Alex Wilhelm is a San Francisco-based writer. You can find Alex on Twitter, and on Facebook. You can reach Alex via email at [email protected] Alex Wilhelm is a San Francisco-based writer. You can find Alex on Twitter, and on Facebook. You can reach Alex via email at [email protected]
Minutes ago, the Wall Street Journal reported on early probes of Microsoft and several of its partners’ business activities in three foreign countries relating to potential actions of bribery.
Microsoft had provided comment to the Journal. Now, however, the company has released its full statement, which is worth your time. Given the severity of the allegations – the use of funds and gifts to secure software contracts around the globe – we want to provide Microsoft space to respond.
The company doesn’t directly discuss the specific issues at hand, which was to be expected, but does provide context regarding its current situation and where things may go next. All bolding below is via TNW:
Today, the Wall Street Journal reported that the U.S. government is reviewing allegations that Microsoft business partners in three countries may have engaged in illegal activity, and if they did, whether Microsoft played any role in these alleged incidents.
We take all allegations brought to our attention seriously, and we cooperate fully in any government inquiries. Like other large companies with operations around the world, we sometimes receive allegations about potential misconduct by employees or business partners, and we investigate them fully, regardless of the source. We also invest heavily in proactive training, compliance systems, monitoring and audits to ensure our business operations around the world meet the highest legal and ethical standards.
The matters raised in the Wall Street Journal are important, and it is appropriate that both Microsoft and the government review them. It is also important to remember that it is not unusual for such reviews to find that an allegation was without merit. (The WSJ reported earlier this week that an allegation has been made against the WSJ itself, and that, after a thorough investigation, its lawyers have been unable to determine that there was any wrongdoing).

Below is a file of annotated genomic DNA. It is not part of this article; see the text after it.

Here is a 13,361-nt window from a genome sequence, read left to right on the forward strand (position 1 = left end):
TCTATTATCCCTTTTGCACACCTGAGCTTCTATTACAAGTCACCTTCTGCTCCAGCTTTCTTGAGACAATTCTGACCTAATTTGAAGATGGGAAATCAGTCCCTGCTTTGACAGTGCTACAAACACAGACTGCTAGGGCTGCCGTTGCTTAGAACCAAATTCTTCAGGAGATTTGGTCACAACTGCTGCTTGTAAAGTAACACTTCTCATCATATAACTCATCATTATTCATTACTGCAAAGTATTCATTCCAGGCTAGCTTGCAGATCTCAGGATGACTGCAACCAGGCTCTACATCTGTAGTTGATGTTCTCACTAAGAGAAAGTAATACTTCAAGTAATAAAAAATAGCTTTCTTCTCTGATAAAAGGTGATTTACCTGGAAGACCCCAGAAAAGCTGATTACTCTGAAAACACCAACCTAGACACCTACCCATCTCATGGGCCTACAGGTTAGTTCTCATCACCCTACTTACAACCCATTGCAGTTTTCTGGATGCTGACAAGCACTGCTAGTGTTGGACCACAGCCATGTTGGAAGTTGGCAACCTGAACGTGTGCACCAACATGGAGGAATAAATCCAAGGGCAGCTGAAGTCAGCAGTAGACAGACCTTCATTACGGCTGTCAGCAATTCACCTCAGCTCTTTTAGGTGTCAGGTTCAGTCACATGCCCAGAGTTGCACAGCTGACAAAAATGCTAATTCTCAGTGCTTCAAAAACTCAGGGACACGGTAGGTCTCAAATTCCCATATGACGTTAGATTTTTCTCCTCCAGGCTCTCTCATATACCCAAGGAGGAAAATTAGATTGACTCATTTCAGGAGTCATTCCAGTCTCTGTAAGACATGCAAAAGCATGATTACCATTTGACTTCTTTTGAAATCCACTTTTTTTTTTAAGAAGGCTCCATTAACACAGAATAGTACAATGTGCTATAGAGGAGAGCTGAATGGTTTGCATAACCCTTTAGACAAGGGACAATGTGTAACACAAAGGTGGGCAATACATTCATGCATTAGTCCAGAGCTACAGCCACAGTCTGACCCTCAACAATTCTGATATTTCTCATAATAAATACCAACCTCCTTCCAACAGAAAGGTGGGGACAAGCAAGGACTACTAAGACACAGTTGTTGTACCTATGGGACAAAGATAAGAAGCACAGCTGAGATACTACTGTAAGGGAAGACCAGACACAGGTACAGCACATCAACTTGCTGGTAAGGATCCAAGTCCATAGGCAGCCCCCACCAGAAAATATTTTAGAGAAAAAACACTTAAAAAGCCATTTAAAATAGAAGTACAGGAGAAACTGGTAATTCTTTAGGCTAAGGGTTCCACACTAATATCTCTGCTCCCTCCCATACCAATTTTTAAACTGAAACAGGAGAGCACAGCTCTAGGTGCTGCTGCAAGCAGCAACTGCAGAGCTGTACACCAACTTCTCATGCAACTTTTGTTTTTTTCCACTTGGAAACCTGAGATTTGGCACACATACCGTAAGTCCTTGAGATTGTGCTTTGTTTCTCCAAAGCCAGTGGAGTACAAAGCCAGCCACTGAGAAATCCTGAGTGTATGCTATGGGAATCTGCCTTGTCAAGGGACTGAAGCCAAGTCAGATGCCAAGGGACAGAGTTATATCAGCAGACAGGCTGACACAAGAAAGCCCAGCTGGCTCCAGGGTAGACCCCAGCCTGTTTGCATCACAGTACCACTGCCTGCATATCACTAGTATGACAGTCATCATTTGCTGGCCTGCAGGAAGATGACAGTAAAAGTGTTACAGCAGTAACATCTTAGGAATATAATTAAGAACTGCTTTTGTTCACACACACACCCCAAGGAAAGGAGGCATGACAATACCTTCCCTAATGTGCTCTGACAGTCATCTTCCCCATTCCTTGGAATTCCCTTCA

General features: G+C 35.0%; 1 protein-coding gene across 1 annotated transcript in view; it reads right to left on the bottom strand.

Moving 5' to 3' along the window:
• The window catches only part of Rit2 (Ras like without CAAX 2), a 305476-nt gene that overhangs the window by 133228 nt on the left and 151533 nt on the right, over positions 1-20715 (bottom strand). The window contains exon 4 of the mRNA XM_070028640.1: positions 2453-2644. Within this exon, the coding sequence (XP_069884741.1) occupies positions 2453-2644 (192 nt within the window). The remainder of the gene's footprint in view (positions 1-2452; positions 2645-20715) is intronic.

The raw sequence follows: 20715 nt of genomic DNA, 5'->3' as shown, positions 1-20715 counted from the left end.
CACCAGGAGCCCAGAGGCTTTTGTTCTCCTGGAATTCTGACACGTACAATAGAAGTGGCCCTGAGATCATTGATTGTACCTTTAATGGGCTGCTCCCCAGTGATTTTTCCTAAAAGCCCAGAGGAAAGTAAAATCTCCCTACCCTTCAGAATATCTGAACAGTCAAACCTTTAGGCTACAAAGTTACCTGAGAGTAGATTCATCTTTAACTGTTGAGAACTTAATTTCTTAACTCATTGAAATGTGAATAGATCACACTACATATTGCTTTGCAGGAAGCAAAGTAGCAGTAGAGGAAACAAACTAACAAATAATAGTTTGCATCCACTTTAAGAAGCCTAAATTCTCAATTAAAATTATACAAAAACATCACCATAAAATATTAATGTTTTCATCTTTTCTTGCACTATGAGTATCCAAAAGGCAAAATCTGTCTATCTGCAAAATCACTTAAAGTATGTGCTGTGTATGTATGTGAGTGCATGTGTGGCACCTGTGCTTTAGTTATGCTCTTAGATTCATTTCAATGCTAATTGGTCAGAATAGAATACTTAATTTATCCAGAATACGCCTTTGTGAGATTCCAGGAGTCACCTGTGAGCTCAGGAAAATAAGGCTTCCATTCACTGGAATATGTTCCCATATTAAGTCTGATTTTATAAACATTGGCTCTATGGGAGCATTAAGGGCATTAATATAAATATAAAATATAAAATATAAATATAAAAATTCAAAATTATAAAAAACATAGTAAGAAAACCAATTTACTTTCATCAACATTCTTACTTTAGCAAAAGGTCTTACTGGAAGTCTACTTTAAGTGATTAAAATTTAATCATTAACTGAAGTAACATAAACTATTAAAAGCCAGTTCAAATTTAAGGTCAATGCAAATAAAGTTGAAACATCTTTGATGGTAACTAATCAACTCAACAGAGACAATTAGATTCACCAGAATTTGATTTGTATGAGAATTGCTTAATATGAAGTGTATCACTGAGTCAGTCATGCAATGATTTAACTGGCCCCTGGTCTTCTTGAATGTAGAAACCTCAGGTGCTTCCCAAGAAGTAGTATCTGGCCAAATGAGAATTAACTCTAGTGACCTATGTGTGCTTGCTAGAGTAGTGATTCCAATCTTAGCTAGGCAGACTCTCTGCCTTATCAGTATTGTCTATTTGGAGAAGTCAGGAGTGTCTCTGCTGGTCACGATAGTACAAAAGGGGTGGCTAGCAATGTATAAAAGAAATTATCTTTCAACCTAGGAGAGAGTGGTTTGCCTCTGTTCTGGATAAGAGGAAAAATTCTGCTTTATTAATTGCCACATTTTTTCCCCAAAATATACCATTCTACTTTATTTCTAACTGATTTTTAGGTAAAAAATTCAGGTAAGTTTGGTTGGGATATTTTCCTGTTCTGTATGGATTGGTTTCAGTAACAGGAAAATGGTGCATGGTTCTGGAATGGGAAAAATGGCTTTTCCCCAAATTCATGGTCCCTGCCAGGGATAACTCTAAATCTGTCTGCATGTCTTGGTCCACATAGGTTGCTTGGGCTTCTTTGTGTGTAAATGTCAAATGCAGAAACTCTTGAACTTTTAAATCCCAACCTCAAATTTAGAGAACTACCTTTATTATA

We cannot comment about on-going inquiries, but we would like to share some perspective on our approach to compliance.
We are a global company with operations in 112 countries, nearly 98,000 employees and 640,000 business partners. We’re proud of the role we play in bringing technology to businesses, governments, non-profits and consumers around the world and the economic impact we have in local communities.
As our company has grown and expanded around the world, one of the things that has been constant has been our commitment to the highest legal and ethical standards wherever we do business.
Compliance is the job of every employee at the company, but we also have a group of professionals focused directly on ensuring compliance. We have more than 50 people whose primary role is investigating potential breaches of company policy, and an additional 120 people whose primary role is compliance. In addition, we sometimes retain outside law firms to conduct or assist with investigations. This is a reflection of the size and complexity of our business and the seriousness with which we take meeting our obligations.
We also invest in proactive measures including annual training programs for every employee, regular internal audits and multiple levels of approval for contracting and expenditure.
In a company of our size, allegations of this nature will be made from time to time. It is also possible there will sometimes be individual employees or business partners who violate our policies and break the law. In a community of 98,000 people and 640,000 partners, it isn’t possible to say there will never be wrongdoing. Our responsibility is to take steps to train our employees, and to build systems to prevent and detect violations, and when we receive allegations, to investigate them fully and take appropriate action. We take that responsibility seriously.
The above text squares with what TNW reported following the immediate coverage of the inquiry, namely that it wasn’t clear if Microsoft itself was to blame, or if its partners were the offending parties.
Though the above Microsoft statement does appear to set the firm slightly apart from the acting parties in the bribery allegations, the situation could be more complex than we currently understand. Until this is utterly ferreted out, no one is to be absolved.
However, again, Microsoft may face a fine. The situation is in no way existential to its larger function as a corporate entity. However, it may lose some brand prestige if it is drawn too heavily through dreck.
Top Image Credit: ToddABishop
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